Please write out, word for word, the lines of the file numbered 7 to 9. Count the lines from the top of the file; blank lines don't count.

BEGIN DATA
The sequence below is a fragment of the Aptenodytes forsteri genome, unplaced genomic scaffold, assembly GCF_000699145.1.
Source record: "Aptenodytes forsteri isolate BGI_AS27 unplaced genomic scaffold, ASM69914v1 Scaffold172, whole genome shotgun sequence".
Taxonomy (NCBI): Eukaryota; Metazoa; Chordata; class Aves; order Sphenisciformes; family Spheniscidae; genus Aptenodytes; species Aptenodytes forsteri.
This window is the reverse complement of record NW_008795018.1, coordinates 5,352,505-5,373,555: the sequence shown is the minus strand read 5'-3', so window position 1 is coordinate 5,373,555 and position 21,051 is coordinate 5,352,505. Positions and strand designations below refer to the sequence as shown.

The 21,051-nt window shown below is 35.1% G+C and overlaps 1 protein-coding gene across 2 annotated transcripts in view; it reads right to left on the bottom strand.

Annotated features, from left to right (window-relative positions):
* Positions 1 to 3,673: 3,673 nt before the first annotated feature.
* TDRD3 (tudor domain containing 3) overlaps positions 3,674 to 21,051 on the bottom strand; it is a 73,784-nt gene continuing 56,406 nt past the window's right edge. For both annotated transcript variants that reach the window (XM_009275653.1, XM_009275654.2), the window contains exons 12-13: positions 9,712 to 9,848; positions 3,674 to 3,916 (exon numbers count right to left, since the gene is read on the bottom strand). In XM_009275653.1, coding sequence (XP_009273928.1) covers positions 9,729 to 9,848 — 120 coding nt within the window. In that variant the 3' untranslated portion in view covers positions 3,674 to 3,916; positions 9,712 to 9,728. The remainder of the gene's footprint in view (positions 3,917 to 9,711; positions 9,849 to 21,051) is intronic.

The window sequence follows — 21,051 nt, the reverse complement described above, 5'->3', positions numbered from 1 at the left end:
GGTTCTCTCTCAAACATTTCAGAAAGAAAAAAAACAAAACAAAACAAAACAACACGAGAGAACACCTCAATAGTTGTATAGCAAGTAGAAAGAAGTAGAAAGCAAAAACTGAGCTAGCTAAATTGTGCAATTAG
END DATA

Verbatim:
* Positions 1 to 3,673: 3,673 nt before the first annotated feature.
* TDRD3 (tudor domain containing 3) overlaps positions 3,674 to 21,051 on the bottom strand; it is a 73,784-nt gene continuing 56,406 nt past the window's right edge. For both annotated transcript variants that reach the window (XM_009275653.1, XM_009275654.2), the window contains exons 12-13: positions 9,712 to 9,848; positions 3,674 to 3,916 (exon numbers count right to left, since the gene is read on the bottom strand). In XM_009275653.1, coding sequence (XP_009273928.1) covers positions 9,729 to 9,848 — 120 coding nt within the window. In that variant the 3' untranslated portion in view covers positions 3,674 to 3,916; positions 9,712 to 9,728. The remainder of the gene's footprint in view (positions 3,917 to 9,711; positions 9,849 to 21,051) is intronic.

The window sequence follows — 21,051 nt, the reverse complement described above, 5'->3', positions numbered from 1 at the left end: